Photoperiodic control of the timing of testicular regression in white-throated sparrows

M. Olivia Harris*, Fred W. Turek

*Corresponding author for this work

Research output: Contribution to journalArticlepeer-review

18 Scopus citations

Abstract

Photosensitive white-throated sparrows were transferred from a nonstimulatory LD 8:16 light cycle to either a stimulatory LD 13:11 or LD 20:4 light cycle on Day O. While some birds remained on these stimulatory photoperiods throughout the study, other birds were transferred from LD 13:11 to LD 20:4 on Day 50, or from LD 20:4 to LD 13:11 on Day 30 after the testes had reached a width of about 4.0 mm. The testes of birds continuously exposed to LD 13:11 grew more slowly, reached a larger maximum size, and spontaneously regressed later than the testes of birds continuously maintained on LD 20:4. Spontaneous testicular regression occurred at the same time (between Days 90 and 120) in sparrows that were transferred from LD 13:11 to LD 20:4 on Day 50 as in sparrows that were maintained continuously on LD 13:11. Following testicular growth in sparrows that were exposed initially to LD 20:4, the transfer to a presumably photostimulatory LD 13:11 cycle induced rapid testicular regression suggesting that LD 13:11 was no longer being interpreted as a long day. These results suggest that in nature, the timing of spontaneous testicular regression which occurs after a prolonged exposure to photostimulatory long days may be (1) programmed by the LD cycle the bird is exposed to during gonadal growth, and/or (2) due to a decrease in day length after the summer solstice even though the length of the day is still longer than that which previously initiated testicular growth.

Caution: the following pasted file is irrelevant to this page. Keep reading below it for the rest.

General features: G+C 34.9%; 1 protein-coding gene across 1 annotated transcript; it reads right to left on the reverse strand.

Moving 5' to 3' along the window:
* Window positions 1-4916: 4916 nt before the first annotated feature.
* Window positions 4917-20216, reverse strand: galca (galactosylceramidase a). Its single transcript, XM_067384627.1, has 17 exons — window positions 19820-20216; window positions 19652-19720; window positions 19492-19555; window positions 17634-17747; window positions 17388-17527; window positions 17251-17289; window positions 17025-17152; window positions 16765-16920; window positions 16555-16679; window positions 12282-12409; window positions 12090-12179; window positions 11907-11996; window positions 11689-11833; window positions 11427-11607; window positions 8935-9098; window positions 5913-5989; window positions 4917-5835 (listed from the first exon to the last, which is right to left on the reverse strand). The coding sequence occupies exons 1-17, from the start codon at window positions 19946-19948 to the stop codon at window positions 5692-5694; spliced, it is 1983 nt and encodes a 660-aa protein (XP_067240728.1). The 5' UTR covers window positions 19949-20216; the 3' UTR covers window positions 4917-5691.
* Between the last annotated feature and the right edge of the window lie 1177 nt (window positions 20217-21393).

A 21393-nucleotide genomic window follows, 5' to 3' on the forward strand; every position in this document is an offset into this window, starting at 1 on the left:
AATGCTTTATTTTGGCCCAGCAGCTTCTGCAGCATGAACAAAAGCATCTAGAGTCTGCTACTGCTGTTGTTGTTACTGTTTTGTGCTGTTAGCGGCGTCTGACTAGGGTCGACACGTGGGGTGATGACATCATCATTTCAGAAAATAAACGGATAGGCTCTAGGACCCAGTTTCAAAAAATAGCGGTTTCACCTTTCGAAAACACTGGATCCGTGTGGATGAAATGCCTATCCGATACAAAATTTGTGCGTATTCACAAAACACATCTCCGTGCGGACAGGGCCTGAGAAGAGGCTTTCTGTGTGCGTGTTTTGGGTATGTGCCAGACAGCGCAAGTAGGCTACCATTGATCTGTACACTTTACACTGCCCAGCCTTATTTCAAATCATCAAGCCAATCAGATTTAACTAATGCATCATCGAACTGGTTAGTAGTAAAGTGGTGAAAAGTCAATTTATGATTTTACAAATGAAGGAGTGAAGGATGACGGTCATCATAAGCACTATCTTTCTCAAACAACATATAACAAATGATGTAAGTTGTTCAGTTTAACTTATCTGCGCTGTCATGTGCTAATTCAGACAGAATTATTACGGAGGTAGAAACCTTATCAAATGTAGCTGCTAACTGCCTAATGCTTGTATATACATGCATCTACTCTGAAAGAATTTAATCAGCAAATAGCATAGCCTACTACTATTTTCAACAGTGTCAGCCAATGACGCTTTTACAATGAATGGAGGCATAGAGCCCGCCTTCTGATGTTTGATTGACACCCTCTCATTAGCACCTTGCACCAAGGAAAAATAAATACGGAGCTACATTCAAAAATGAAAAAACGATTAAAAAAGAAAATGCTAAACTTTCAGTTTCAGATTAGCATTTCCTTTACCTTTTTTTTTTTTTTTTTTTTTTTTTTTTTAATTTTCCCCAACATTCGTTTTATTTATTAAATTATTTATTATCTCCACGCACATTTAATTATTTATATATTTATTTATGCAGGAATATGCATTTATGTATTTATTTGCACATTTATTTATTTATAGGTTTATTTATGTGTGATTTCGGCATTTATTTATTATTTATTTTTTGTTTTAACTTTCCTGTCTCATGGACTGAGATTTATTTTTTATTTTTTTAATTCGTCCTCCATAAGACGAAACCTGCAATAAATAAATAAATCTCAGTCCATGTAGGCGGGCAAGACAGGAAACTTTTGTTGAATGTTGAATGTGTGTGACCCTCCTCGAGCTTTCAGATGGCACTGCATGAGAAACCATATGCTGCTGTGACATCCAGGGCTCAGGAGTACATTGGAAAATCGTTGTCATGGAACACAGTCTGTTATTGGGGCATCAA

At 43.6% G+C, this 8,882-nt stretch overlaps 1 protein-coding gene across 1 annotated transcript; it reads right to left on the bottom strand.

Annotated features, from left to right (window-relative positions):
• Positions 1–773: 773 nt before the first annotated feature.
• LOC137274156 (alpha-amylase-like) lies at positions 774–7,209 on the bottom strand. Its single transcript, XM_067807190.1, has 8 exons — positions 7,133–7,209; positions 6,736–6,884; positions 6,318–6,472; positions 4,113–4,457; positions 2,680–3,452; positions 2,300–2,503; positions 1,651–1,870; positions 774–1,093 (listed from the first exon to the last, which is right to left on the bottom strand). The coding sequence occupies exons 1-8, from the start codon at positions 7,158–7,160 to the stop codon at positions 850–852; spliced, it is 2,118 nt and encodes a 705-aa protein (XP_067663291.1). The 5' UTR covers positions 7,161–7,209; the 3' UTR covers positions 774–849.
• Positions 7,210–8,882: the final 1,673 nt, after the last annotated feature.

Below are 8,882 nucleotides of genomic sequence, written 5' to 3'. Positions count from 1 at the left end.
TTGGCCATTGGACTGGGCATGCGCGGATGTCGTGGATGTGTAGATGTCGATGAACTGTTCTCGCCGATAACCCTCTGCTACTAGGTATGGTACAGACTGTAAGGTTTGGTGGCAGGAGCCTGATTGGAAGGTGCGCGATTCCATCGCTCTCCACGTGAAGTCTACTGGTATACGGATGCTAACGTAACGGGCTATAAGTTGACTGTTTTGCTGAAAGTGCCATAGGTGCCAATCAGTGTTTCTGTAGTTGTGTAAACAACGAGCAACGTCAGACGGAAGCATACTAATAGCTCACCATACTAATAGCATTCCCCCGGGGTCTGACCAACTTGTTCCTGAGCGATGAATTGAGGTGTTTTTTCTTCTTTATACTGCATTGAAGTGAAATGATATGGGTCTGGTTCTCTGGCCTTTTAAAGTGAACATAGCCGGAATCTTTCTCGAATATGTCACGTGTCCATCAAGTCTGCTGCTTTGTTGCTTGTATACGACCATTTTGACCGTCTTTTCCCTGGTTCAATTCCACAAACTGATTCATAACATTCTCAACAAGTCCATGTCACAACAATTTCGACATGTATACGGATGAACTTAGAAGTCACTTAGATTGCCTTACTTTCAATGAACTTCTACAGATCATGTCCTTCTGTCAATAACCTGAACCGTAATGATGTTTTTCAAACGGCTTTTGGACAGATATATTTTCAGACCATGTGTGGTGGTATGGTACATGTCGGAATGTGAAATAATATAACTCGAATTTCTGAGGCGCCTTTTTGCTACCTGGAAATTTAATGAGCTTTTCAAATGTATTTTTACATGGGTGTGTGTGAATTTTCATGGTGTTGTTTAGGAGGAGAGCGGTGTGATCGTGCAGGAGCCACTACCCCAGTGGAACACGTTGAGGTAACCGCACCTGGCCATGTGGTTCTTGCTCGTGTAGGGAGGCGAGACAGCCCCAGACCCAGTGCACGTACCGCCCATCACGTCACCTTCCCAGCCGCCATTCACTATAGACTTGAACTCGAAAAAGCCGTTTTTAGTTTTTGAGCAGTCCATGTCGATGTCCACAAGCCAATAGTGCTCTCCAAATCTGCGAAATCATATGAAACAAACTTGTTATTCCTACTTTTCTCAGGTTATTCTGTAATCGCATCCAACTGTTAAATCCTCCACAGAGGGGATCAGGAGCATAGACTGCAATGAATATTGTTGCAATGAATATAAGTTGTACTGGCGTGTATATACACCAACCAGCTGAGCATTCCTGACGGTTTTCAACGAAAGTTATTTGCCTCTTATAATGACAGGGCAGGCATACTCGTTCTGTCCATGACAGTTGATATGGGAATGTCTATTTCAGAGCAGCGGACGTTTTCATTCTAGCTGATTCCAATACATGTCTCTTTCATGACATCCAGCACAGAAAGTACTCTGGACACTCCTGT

Original languageEnglish (US)
Pages (from-to)124-129
Number of pages6
JournalGeneral and Comparative Endocrinology
Volume46
Issue number1
DOIs
StatePublished - Jan 1982

ASJC Scopus subject areas

  • Animal Science and Zoology
  • Endocrinology

Fingerprint Dive into the research topics of 'Photoperiodic control of the timing of testicular regression in white-throated sparrows'. Together they form a unique fingerprint.

Cite this